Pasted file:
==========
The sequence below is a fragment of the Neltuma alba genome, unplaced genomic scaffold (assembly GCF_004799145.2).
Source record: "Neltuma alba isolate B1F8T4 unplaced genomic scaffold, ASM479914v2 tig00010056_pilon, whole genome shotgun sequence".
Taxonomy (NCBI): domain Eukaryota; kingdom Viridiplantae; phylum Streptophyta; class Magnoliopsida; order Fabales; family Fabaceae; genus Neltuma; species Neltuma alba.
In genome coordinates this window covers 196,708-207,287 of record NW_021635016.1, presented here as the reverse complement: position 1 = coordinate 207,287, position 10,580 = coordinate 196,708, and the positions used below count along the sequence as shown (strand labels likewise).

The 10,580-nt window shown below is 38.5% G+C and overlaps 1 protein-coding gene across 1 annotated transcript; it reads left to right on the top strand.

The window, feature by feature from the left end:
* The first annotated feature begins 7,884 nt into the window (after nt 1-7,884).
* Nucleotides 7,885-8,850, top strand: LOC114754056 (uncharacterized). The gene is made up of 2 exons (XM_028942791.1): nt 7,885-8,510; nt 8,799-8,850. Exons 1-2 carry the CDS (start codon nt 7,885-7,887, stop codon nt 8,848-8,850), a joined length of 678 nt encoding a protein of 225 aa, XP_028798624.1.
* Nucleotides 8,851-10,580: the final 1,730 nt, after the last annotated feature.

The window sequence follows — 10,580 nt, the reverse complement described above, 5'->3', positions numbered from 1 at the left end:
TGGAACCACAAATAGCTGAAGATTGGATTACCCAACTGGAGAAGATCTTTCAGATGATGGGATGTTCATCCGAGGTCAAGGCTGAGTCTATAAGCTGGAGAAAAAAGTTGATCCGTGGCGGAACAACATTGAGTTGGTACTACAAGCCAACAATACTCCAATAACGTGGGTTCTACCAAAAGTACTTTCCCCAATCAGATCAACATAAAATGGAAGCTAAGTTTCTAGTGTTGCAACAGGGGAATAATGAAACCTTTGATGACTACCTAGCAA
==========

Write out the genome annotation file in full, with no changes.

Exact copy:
The sequence below is a fragment of the Neltuma alba genome, unplaced genomic scaffold (assembly GCF_004799145.2).
Source record: "Neltuma alba isolate B1F8T4 unplaced genomic scaffold, ASM479914v2 tig00010056_pilon, whole genome shotgun sequence".
Taxonomy (NCBI): domain Eukaryota; kingdom Viridiplantae; phylum Streptophyta; class Magnoliopsida; order Fabales; family Fabaceae; genus Neltuma; species Neltuma alba.
In genome coordinates this window covers 196,708-207,287 of record NW_021635016.1, presented here as the reverse complement: position 1 = coordinate 207,287, position 10,580 = coordinate 196,708, and the positions used below count along the sequence as shown (strand labels likewise).

The 10,580-nt window shown below is 38.5% G+C and overlaps 1 protein-coding gene across 1 annotated transcript; it reads left to right on the top strand.

The window, feature by feature from the left end:
* The first annotated feature begins 7,884 nt into the window (after nt 1-7,884).
* Nucleotides 7,885-8,850, top strand: LOC114754056 (uncharacterized). The gene is made up of 2 exons (XM_028942791.1): nt 7,885-8,510; nt 8,799-8,850. Exons 1-2 carry the CDS (start codon nt 7,885-7,887, stop codon nt 8,848-8,850), a joined length of 678 nt encoding a protein of 225 aa, XP_028798624.1.
* Nucleotides 8,851-10,580: the final 1,730 nt, after the last annotated feature.

The window sequence follows — 10,580 nt, the reverse complement described above, 5'->3', positions numbered from 1 at the left end:
TGGAACCACAAATAGCTGAAGATTGGATTACCCAACTGGAGAAGATCTTTCAGATGATGGGATGTTCATCCGAGGTCAAGGCTGAGTCTATAAGCTGGAGAAAAAAGTTGATCCGTGGCGGAACAACATTGAGTTGGTACTACAAGCCAACAATACTCCAATAACGTGGGTTCTACCAAAAGTACTTTCCCCAATCAGATCAACATAAAATGGAAGCTAAGTTTCTAGTGTTGCAACAGGGGAATAATGAAACCTTTGATGACTACCTAGCAA